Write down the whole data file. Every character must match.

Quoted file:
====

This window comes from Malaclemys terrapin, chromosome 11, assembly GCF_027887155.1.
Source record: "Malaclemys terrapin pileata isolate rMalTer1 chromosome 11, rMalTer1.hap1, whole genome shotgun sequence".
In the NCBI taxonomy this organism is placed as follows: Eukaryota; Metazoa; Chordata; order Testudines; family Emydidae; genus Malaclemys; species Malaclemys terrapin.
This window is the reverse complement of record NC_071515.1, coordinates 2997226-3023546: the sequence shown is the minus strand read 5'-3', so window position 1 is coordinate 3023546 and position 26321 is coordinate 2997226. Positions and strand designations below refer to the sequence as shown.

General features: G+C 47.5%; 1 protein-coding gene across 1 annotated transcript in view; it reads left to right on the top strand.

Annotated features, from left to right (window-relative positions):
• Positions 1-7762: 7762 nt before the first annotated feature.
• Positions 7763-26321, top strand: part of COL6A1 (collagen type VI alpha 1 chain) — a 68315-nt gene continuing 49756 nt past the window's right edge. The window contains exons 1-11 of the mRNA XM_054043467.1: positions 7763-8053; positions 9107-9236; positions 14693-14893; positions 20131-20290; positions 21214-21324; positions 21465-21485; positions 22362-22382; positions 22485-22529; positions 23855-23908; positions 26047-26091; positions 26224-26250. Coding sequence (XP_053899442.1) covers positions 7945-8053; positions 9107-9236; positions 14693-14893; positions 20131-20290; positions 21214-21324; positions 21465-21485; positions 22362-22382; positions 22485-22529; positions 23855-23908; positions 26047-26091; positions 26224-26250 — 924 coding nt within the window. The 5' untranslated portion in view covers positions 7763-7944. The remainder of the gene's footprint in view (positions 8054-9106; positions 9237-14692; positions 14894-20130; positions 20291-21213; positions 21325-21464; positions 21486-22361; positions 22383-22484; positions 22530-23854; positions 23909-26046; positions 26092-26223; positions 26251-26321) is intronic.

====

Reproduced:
This window comes from Malaclemys terrapin, chromosome 11, assembly GCF_027887155.1.
Source record: "Malaclemys terrapin pileata isolate rMalTer1 chromosome 11, rMalTer1.hap1, whole genome shotgun sequence".
In the NCBI taxonomy this organism is placed as follows: Eukaryota; Metazoa; Chordata; order Testudines; family Emydidae; genus Malaclemys; species Malaclemys terrapin.
This window is the reverse complement of record NC_071515.1, coordinates 2997226-3023546: the sequence shown is the minus strand read 5'-3', so window position 1 is coordinate 3023546 and position 26321 is coordinate 2997226. Positions and strand designations below refer to the sequence as shown.

General features: G+C 47.5%; 1 protein-coding gene across 1 annotated transcript in view; it reads left to right on the top strand.

Annotated features, from left to right (window-relative positions):
• Positions 1-7762: 7762 nt before the first annotated feature.
• Positions 7763-26321, top strand: part of COL6A1 (collagen type VI alpha 1 chain) — a 68315-nt gene continuing 49756 nt past the window's right edge. The window contains exons 1-11 of the mRNA XM_054043467.1: positions 7763-8053; positions 9107-9236; positions 14693-14893; positions 20131-20290; positions 21214-21324; positions 21465-21485; positions 22362-22382; positions 22485-22529; positions 23855-23908; positions 26047-26091; positions 26224-26250. Coding sequence (XP_053899442.1) covers positions 7945-8053; positions 9107-9236; positions 14693-14893; positions 20131-20290; positions 21214-21324; positions 21465-21485; positions 22362-22382; positions 22485-22529; positions 23855-23908; positions 26047-26091; positions 26224-26250 — 924 coding nt within the window. The 5' untranslated portion in view covers positions 7763-7944. The remainder of the gene's footprint in view (positions 8054-9106; positions 9237-14692; positions 14894-20130; positions 20291-21213; positions 21325-21464; positions 21486-22361; positions 22383-22484; positions 22530-23854; positions 23909-26046; positions 26092-26223; positions 26251-26321) is intronic.